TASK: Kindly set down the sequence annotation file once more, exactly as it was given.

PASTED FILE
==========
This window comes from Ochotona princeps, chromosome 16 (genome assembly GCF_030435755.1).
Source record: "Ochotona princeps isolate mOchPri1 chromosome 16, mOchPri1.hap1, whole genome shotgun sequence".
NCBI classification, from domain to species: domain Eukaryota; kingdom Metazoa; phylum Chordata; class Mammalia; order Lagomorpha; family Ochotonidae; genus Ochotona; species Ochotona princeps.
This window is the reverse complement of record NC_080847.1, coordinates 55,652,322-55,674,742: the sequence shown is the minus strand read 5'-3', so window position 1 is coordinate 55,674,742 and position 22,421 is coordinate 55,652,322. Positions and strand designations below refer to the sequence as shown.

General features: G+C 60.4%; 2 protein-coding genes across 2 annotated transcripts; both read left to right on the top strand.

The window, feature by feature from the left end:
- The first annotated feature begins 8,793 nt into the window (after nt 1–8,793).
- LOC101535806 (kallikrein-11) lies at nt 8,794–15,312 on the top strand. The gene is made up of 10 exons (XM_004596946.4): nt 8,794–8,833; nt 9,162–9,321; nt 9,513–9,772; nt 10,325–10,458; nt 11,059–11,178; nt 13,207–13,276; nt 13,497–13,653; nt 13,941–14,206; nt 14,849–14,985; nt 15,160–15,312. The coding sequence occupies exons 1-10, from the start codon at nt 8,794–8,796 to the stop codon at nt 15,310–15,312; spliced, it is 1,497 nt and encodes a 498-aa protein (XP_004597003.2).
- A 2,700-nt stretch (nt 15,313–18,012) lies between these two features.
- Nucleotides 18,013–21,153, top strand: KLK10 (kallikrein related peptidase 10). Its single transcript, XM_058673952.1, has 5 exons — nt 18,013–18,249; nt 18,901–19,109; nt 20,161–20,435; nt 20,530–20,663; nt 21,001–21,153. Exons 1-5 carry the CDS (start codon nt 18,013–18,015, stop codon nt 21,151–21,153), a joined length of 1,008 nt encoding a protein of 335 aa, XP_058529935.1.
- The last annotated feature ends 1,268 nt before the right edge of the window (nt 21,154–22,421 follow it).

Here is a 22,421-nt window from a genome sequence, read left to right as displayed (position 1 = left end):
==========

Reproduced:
This window comes from Ochotona princeps, chromosome 16 (genome assembly GCF_030435755.1).
Source record: "Ochotona princeps isolate mOchPri1 chromosome 16, mOchPri1.hap1, whole genome shotgun sequence".
NCBI classification, from domain to species: domain Eukaryota; kingdom Metazoa; phylum Chordata; class Mammalia; order Lagomorpha; family Ochotonidae; genus Ochotona; species Ochotona princeps.
This window is the reverse complement of record NC_080847.1, coordinates 55,652,322-55,674,742: the sequence shown is the minus strand read 5'-3', so window position 1 is coordinate 55,674,742 and position 22,421 is coordinate 55,652,322. Positions and strand designations below refer to the sequence as shown.

General features: G+C 60.4%; 2 protein-coding genes across 2 annotated transcripts; both read left to right on the top strand.

The window, feature by feature from the left end:
- The first annotated feature begins 8,793 nt into the window (after nt 1–8,793).
- LOC101535806 (kallikrein-11) lies at nt 8,794–15,312 on the top strand. The gene is made up of 10 exons (XM_004596946.4): nt 8,794–8,833; nt 9,162–9,321; nt 9,513–9,772; nt 10,325–10,458; nt 11,059–11,178; nt 13,207–13,276; nt 13,497–13,653; nt 13,941–14,206; nt 14,849–14,985; nt 15,160–15,312. The coding sequence occupies exons 1-10, from the start codon at nt 8,794–8,796 to the stop codon at nt 15,310–15,312; spliced, it is 1,497 nt and encodes a 498-aa protein (XP_004597003.2).
- A 2,700-nt stretch (nt 15,313–18,012) lies between these two features.
- Nucleotides 18,013–21,153, top strand: KLK10 (kallikrein related peptidase 10). Its single transcript, XM_058673952.1, has 5 exons — nt 18,013–18,249; nt 18,901–19,109; nt 20,161–20,435; nt 20,530–20,663; nt 21,001–21,153. Exons 1-5 carry the CDS (start codon nt 18,013–18,015, stop codon nt 21,151–21,153), a joined length of 1,008 nt encoding a protein of 335 aa, XP_058529935.1.
- The last annotated feature ends 1,268 nt before the right edge of the window (nt 21,154–22,421 follow it).

Here is a 22,421-nt window from a genome sequence, read left to right as displayed (position 1 = left end):